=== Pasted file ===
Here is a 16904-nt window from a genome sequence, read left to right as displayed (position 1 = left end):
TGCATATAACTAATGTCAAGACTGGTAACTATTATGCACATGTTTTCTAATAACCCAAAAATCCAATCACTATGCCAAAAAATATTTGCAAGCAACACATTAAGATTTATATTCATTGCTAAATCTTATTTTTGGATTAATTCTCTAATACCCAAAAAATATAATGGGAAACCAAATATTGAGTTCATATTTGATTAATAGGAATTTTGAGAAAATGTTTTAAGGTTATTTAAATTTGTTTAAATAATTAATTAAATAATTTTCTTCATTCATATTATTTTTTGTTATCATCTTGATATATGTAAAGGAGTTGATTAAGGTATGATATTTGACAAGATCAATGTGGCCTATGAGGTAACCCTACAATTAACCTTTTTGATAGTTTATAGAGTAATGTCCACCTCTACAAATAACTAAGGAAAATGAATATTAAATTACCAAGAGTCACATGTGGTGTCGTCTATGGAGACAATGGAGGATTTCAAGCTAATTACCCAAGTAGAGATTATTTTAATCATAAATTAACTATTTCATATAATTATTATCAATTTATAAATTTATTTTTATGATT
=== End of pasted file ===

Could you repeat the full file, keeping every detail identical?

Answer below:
Here is a 16904-nt window from a genome sequence, read left to right as displayed (position 1 = left end):
TGCATATAACTAATGTCAAGACTGGTAACTATTATGCACATGTTTTCTAATAACCCAAAAATCCAATCACTATGCCAAAAAATATTTGCAAGCAACACATTAAGATTTATATTCATTGCTAAATCTTATTTTTGGATTAATTCTCTAATACCCAAAAAATATAATGGGAAACCAAATATTGAGTTCATATTTGATTAATAGGAATTTTGAGAAAATGTTTTAAGGTTATTTAAATTTGTTTAAATAATTAATTAAATAATTTTCTTCATTCATATTATTTTTTGTTATCATCTTGATATATGTAAAGGAGTTGATTAAGGTATGATATTTGACAAGATCAATGTGGCCTATGAGGTAACCCTACAATTAACCTTTTTGATAGTTTATAGAGTAATGTCCACCTCTACAAATAACTAAGGAAAATGAATATTAAATTACCAAGAGTCACATGTGGTGTCGTCTATGGAGACAATGGAGGATTTCAAGCTAATTACCCAAGTAGAGATTATTTTAATCATAAATTAACTATTTCATATAATTATTATCAATTTATAAATTTATTTTTATGATT